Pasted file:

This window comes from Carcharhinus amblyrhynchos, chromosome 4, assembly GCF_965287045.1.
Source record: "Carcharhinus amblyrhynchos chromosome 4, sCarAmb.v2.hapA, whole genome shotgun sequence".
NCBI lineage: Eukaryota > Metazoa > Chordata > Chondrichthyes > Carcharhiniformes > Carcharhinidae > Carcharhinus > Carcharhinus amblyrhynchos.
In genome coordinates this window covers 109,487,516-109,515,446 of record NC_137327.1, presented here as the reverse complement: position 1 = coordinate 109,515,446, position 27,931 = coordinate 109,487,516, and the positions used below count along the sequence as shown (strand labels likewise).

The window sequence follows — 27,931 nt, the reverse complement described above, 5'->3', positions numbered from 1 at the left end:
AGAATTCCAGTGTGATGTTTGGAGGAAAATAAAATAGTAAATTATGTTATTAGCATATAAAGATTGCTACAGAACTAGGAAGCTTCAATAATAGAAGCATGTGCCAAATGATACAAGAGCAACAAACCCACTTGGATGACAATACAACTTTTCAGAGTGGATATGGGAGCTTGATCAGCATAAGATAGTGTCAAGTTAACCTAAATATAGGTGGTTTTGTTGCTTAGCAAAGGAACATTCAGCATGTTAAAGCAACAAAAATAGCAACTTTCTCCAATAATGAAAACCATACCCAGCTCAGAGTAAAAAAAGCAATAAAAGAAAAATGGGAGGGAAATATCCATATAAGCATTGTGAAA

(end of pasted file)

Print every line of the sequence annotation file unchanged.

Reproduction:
This window comes from Carcharhinus amblyrhynchos, chromosome 4, assembly GCF_965287045.1.
Source record: "Carcharhinus amblyrhynchos chromosome 4, sCarAmb.v2.hapA, whole genome shotgun sequence".
NCBI lineage: Eukaryota > Metazoa > Chordata > Chondrichthyes > Carcharhiniformes > Carcharhinidae > Carcharhinus > Carcharhinus amblyrhynchos.
In genome coordinates this window covers 109,487,516-109,515,446 of record NC_137327.1, presented here as the reverse complement: position 1 = coordinate 109,515,446, position 27,931 = coordinate 109,487,516, and the positions used below count along the sequence as shown (strand labels likewise).

The window sequence follows — 27,931 nt, the reverse complement described above, 5'->3', positions numbered from 1 at the left end:
AGAATTCCAGTGTGATGTTTGGAGGAAAATAAAATAGTAAATTATGTTATTAGCATATAAAGATTGCTACAGAACTAGGAAGCTTCAATAATAGAAGCATGTGCCAAATGATACAAGAGCAACAAACCCACTTGGATGACAATACAACTTTTCAGAGTGGATATGGGAGCTTGATCAGCATAAGATAGTGTCAAGTTAACCTAAATATAGGTGGTTTTGTTGCTTAGCAAAGGAACATTCAGCATGTTAAAGCAACAAAAATAGCAACTTTCTCCAATAATGAAAACCATACCCAGCTCAGAGTAAAAAAAGCAATAAAAGAAAAATGGGAGGGAAATATCCATATAAGCATTGTGAAA